My Story As Told By Houses-- Part 1, The Soddycomments (16) October 12th, 2010 in Blogs
“We did not think of the great open plains, the beautiful rolling hills and winding streams with tangled growth as wild. Only to the white man was nature a wilderness, and only to him was the land infested with wild animals and savage people. To us it was tame. Earth was beautiful and we were surrounded with blessings of the Great Mystery.”
—Luther Standing Bear, Sioux Chief
Not everyone lives in a wood-frame house warmed with a central heating system and containing double-glazed windows, Hardi-plank siding, and solar panels for electricity. There are other ways to build our homes. Nipa huts, for example, are ideal for the Pacific islanders living near the equator. Made of bamboo and covered with thatched roofs, they allow breezes to pass through and ease life lived in heat that can be oppressive.
Tepee structures made of long poles and covered with hides meant that the Native peoples of our Great Plains could take their home with them as they followed the migrating bison. Mongolians too have a mobile home. The yurt has a lattice structure made of wood pieces brought from the lowlands. The traditional felt cover comes from sheep wool. A yurt can be taken apart and carried on the backs of yaks as these nomadic people follow their herds to different feeding grounds.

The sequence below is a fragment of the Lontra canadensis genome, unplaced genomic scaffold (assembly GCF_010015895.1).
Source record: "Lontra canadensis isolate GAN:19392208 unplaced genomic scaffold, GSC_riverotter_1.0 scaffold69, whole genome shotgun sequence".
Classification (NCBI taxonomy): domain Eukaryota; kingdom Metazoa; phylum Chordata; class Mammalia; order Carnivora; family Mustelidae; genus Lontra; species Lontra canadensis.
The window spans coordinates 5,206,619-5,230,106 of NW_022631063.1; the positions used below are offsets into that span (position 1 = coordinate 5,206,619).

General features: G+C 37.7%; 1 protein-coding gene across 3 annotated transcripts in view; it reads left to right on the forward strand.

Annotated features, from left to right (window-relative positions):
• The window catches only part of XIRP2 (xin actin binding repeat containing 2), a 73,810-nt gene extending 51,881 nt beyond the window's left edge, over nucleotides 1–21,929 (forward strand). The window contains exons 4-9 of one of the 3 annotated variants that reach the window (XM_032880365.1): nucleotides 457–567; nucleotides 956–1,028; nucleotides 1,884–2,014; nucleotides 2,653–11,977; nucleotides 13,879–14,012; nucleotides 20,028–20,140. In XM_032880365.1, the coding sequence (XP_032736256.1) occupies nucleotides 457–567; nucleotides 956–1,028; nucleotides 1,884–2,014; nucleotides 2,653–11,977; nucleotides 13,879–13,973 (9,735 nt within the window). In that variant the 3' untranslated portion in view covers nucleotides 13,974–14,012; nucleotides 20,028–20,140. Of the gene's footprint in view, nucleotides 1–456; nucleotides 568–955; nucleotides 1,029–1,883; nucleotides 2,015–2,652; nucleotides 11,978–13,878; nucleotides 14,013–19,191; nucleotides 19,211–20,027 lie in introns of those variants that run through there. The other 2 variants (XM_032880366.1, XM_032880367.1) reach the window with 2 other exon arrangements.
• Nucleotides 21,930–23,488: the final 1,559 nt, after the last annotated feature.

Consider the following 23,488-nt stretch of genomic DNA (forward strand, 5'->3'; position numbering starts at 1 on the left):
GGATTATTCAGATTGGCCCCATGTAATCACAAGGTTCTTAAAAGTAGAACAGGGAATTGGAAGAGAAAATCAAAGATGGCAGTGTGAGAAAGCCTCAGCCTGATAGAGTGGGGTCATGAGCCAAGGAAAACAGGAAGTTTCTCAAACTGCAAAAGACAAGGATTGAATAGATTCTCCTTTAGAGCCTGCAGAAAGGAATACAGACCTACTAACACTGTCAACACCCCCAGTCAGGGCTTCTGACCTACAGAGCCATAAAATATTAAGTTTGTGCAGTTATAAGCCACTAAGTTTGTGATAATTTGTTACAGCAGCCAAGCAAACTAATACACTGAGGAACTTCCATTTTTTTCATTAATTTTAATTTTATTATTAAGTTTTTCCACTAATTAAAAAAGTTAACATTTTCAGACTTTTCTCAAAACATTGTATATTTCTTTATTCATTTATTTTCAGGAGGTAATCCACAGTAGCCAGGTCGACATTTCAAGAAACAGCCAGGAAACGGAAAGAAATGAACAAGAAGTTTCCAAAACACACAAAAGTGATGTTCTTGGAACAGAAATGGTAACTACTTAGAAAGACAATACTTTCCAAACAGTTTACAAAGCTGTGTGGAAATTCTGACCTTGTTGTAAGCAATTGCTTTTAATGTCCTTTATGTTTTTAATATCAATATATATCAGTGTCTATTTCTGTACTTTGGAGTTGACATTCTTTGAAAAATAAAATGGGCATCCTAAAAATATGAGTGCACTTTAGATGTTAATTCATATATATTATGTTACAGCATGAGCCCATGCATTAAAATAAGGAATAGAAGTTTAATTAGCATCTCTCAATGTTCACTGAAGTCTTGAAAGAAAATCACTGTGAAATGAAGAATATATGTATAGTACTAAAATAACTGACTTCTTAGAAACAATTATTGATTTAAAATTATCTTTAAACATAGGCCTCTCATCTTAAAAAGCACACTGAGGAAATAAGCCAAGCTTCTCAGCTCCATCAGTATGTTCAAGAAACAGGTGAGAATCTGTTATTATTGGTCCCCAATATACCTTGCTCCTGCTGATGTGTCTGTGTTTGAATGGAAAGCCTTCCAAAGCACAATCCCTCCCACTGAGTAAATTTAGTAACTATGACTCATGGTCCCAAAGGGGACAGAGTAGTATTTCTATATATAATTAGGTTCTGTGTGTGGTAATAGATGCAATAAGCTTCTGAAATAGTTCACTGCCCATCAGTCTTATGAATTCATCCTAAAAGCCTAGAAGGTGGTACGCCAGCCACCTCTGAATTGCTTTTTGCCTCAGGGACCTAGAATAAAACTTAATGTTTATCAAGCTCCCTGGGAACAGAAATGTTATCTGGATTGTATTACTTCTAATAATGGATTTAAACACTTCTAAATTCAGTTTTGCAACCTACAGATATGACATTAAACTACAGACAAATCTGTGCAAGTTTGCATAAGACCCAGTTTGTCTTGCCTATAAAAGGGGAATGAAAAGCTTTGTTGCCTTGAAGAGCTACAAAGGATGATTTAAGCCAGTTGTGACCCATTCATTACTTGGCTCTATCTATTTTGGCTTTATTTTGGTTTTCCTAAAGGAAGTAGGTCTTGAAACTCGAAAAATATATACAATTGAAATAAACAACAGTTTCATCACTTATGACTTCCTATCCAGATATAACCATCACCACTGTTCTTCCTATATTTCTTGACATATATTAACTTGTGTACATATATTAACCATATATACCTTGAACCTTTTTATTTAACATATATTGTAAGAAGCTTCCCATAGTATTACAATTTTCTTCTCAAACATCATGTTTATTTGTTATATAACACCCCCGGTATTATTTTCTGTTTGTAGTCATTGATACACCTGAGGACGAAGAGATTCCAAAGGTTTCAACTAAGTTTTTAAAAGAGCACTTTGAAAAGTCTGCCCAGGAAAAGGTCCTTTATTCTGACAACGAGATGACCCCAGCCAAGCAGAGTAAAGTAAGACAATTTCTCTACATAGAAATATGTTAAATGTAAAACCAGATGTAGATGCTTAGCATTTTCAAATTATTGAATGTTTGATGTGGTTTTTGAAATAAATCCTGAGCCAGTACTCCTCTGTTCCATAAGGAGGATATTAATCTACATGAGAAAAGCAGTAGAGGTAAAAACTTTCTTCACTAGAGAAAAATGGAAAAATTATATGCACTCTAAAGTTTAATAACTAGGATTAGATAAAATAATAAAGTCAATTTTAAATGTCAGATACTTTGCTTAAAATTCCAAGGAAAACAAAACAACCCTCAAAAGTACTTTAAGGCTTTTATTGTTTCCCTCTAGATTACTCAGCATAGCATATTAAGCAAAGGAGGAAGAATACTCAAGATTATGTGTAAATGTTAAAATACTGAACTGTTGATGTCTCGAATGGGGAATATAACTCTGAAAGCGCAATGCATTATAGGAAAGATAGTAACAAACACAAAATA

Chimney Rock in western Nebraska was a major land mark for pioneers headed west to Oregon and California.
The Qero people live in the high Andean mountains of Peru far above the timberline. These descendents of the Incas build their homes out of rocks. Further south in the lowlands of Chile, the Mapuche live in rukas, round buildings made from the plentiful wood in their part of the world. Many people in El Salvador still live in their traditional earth-pole homes.
People need a place to live and love, a shelter where they can eat, sleep, and carry on their family activities.
Throughout history and in places throughout the world, their buzzwords were not “Build locally and sustainably,” but that is what they were doing. They couldn’t bring in lumber from Oregon, siding from Australia, drywall from China, and tile from Italy. The materials they used—earth, snow, bamboo, and grass—came back year after year. They were green builders of the first order.
And so it was with the birth house of my mother, Elizabeth Brennan. She was born in 1897 in a one-room sod house. It was located not far from the North Platte River (“too thin to plow, too thick to drink”) near a small town named Lisco in western Nebraska. Lisco was named after Rube Lisco, an early cattle rancher in the area and employer of my grandfather. Not far downriver is located Chimney Rock (photo), that landmark sandstone spire that let pioneers on the trail to California and Oregon know their location.
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